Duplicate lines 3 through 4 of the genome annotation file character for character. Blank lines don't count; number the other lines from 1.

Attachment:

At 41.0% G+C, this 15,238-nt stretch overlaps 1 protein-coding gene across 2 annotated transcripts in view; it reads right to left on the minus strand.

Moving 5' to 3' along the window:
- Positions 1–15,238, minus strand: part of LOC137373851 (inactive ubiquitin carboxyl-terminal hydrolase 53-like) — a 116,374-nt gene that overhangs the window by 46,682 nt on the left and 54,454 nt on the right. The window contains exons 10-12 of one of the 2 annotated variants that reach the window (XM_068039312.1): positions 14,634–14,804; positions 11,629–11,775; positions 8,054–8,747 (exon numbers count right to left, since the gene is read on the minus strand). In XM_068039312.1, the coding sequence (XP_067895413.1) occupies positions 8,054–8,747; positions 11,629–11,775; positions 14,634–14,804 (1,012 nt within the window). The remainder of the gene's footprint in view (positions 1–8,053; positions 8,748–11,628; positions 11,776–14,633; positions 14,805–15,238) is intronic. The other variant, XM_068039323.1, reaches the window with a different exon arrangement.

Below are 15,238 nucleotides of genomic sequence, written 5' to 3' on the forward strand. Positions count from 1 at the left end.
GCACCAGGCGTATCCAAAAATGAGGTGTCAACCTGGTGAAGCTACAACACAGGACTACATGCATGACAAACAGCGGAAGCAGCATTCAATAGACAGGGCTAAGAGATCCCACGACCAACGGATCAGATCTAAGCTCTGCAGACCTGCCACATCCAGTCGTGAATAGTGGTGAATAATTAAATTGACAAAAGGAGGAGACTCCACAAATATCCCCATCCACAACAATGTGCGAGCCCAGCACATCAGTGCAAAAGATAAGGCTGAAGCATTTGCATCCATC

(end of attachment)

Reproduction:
- Positions 1–15,238, minus strand: part of LOC137373851 (inactive ubiquitin carboxyl-terminal hydrolase 53-like) — a 116,374-nt gene that overhangs the window by 46,682 nt on the left and 54,454 nt on the right. The window contains exons 10-12 of one of the 2 annotated variants that reach the window (XM_068039312.1): positions 14,634–14,804; positions 11,629–11,775; positions 8,054–8,747 (exon numbers count right to left, since the gene is read on the minus strand). In XM_068039312.1, the coding sequence (XP_067895413.1) occupies positions 8,054–8,747; positions 11,629–11,775; positions 14,634–14,804 (1,012 nt within the window). The remainder of the gene's footprint in view (positions 1–8,053; positions 8,748–11,628; positions 11,776–14,633; positions 14,805–15,238) is intronic. The other variant, XM_068039323.1, reaches the window with a different exon arrangement.

Below are 15,238 nucleotides of genomic sequence, written 5' to 3' on the forward strand. Positions count from 1 at the left end.